An Unexpected Culver History Lesson, Part 2

Last spring during my visit to Milford, NE, the birthplace of Harry Culver, I was drawn to a brick and stone building that used to be a hospital. Upon further investigation, I learned it was part of a larger campus of buildings that housed and supported unwed mothers at the latter part of the 19th century, and lo! Harry’s father, Jacob Culver, was the home’s early proponent!

In 1884, a philanthropist from Omaha named Mrs. Francis Clark began crusading to change the age of consent for girls from the age of 12 to 18. She petitioned the Nebraska legislature to establish an “Industrial Home” for unwed mothers. As legislatures do, they compromised, and set the age of consent to 15. The term “industrial” as it related to industrial schools, enabled “needy children to learn a trade, and home industries are taught.”

The unwed mothers’ housing proposal gained momentum when Jacob Culver, Adjutant General of the Nebraska National Guard, entered the conversation and convinced the city of Milford to donate 40 acres of land a mile east of the city, just south of the railroad.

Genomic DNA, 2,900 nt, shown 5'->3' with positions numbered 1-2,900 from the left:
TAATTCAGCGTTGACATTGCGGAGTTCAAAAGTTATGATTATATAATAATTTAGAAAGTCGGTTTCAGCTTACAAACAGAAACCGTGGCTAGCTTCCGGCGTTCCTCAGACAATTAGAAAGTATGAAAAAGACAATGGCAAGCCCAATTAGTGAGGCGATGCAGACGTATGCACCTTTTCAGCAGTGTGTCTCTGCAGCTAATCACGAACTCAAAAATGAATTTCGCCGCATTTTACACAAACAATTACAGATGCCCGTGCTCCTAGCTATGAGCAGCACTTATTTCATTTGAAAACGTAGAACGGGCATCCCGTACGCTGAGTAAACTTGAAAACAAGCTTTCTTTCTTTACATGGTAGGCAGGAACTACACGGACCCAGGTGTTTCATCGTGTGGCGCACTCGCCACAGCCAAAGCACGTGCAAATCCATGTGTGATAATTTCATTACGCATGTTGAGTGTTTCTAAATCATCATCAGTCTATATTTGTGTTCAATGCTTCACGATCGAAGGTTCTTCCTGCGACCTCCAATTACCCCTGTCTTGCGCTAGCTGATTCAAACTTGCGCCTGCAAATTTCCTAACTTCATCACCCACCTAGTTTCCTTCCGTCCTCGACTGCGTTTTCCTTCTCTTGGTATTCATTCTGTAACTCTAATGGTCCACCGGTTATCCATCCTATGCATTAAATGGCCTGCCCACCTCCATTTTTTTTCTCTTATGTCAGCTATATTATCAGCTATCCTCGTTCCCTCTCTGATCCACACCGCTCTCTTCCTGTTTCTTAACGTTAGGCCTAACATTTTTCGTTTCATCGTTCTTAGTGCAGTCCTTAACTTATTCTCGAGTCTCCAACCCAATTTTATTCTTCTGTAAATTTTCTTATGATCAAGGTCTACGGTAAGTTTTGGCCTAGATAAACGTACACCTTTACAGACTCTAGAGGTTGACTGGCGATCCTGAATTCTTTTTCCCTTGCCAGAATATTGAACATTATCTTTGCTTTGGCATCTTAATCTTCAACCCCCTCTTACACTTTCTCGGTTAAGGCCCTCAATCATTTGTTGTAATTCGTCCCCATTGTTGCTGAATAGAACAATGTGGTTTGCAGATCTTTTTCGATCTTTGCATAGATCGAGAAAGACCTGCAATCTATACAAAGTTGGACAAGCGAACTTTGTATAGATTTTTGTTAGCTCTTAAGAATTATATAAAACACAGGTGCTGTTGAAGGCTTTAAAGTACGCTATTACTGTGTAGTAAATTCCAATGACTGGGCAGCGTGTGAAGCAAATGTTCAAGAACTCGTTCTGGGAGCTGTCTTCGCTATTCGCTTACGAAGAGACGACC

In 1887, $15,000.00 was approved by the State Legislature to establish an institution for 50 “penitent girls who have no specific disease… who have met with misfortune… and thus prevent crime.” Two three-story, 25-room dormitories were built to house the mothers, and included steam baths and a library, along with a powerhouse, cattle barn, and laundry. Doors opened May 1, 1889. Newspapers noted that it was “the only state-supported maternity home in the nation.

”The Industrial Home lasted a little over 50 years when, in 1943, Governor Dwight P. Griswold suggested that the Industrial Home be abolished, and services transferred to the University Hospital in Omaha, leaving the buildings and land for public use.

Stayed tuned to the finale in our winter newsletter!

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“Living History”